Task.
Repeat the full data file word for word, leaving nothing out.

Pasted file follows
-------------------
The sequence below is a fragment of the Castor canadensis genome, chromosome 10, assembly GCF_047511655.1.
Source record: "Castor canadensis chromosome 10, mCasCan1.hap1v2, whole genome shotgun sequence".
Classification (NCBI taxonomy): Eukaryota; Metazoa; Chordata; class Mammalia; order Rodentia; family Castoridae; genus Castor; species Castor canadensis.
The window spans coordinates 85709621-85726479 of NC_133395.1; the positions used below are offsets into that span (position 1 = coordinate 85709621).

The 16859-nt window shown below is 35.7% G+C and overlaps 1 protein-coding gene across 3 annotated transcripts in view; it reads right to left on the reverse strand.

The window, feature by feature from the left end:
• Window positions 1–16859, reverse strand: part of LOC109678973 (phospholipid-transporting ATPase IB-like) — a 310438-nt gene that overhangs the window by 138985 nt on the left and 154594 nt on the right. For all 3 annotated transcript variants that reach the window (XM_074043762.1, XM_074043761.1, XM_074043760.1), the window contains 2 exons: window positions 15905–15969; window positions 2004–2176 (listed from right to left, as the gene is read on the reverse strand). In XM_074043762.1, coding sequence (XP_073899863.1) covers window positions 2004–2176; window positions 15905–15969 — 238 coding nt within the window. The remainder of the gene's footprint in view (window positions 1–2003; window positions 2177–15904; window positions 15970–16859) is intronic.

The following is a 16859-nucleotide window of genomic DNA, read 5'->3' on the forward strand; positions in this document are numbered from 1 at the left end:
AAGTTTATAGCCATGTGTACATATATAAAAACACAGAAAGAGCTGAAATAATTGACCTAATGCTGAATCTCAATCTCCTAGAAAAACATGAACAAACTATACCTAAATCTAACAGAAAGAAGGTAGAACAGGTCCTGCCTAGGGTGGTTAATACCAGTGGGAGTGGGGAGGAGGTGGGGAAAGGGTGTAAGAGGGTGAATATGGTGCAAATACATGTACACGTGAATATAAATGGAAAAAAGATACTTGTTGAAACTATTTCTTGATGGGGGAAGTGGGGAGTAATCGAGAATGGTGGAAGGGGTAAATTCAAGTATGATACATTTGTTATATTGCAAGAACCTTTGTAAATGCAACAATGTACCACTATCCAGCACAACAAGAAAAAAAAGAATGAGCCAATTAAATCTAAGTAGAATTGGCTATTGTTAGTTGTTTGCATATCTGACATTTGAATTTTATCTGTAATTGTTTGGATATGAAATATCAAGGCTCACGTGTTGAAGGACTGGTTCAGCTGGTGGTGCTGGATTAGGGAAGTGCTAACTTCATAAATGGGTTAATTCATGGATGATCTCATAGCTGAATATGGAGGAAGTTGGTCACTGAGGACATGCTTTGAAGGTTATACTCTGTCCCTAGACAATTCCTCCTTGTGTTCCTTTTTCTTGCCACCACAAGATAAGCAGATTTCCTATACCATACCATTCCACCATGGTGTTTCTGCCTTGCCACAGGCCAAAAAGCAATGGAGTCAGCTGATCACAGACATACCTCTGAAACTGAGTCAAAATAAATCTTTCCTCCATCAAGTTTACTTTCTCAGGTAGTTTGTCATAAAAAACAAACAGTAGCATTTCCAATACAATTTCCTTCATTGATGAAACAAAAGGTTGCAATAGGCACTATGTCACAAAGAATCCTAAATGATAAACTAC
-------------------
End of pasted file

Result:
The sequence below is a fragment of the Castor canadensis genome, chromosome 10, assembly GCF_047511655.1.
Source record: "Castor canadensis chromosome 10, mCasCan1.hap1v2, whole genome shotgun sequence".
Classification (NCBI taxonomy): Eukaryota; Metazoa; Chordata; class Mammalia; order Rodentia; family Castoridae; genus Castor; species Castor canadensis.
The window spans coordinates 85709621-85726479 of NC_133395.1; the positions used below are offsets into that span (position 1 = coordinate 85709621).

The 16859-nt window shown below is 35.7% G+C and overlaps 1 protein-coding gene across 3 annotated transcripts in view; it reads right to left on the reverse strand.

The window, feature by feature from the left end:
• Window positions 1–16859, reverse strand: part of LOC109678973 (phospholipid-transporting ATPase IB-like) — a 310438-nt gene that overhangs the window by 138985 nt on the left and 154594 nt on the right. For all 3 annotated transcript variants that reach the window (XM_074043762.1, XM_074043761.1, XM_074043760.1), the window contains 2 exons: window positions 15905–15969; window positions 2004–2176 (listed from right to left, as the gene is read on the reverse strand). In XM_074043762.1, coding sequence (XP_073899863.1) covers window positions 2004–2176; window positions 15905–15969 — 238 coding nt within the window. The remainder of the gene's footprint in view (window positions 1–2003; window positions 2177–15904; window positions 15970–16859) is intronic.

The following is a 16859-nucleotide window of genomic DNA, read 5'->3' on the forward strand; positions in this document are numbered from 1 at the left end:
AAGTTTATAGCCATGTGTACATATATAAAAACACAGAAAGAGCTGAAATAATTGACCTAATGCTGAATCTCAATCTCCTAGAAAAACATGAACAAACTATACCTAAATCTAACAGAAAGAAGGTAGAACAGGTCCTGCCTAGGGTGGTTAATACCAGTGGGAGTGGGGAGGAGGTGGGGAAAGGGTGTAAGAGGGTGAATATGGTGCAAATACATGTACACGTGAATATAAATGGAAAAAAGATACTTGTTGAAACTATTTCTTGATGGGGGAAGTGGGGAGTAATCGAGAATGGTGGAAGGGGTAAATTCAAGTATGATACATTTGTTATATTGCAAGAACCTTTGTAAATGCAACAATGTACCACTATCCAGCACAACAAGAAAAAAAAGAATGAGCCAATTAAATCTAAGTAGAATTGGCTATTGTTAGTTGTTTGCATATCTGACATTTGAATTTTATCTGTAATTGTTTGGATATGAAATATCAAGGCTCACGTGTTGAAGGACTGGTTCAGCTGGTGGTGCTGGATTAGGGAAGTGCTAACTTCATAAATGGGTTAATTCATGGATGATCTCATAGCTGAATATGGAGGAAGTTGGTCACTGAGGACATGCTTTGAAGGTTATACTCTGTCCCTAGACAATTCCTCCTTGTGTTCCTTTTTCTTGCCACCACAAGATAAGCAGATTTCCTATACCATACCATTCCACCATGGTGTTTCTGCCTTGCCACAGGCCAAAAAGCAATGGAGTCAGCTGATCACAGACATACCTCTGAAACTGAGTCAAAATAAATCTTTCCTCCATCAAGTTTACTTTCTCAGGTAGTTTGTCATAAAAAACAAACAGTAGCATTTCCAATACAATTTCCTTCATTGATGAAACAAAAGGTTGCAATAGGCACTATGTCACAAAGAATCCTAAATGATAAACTAC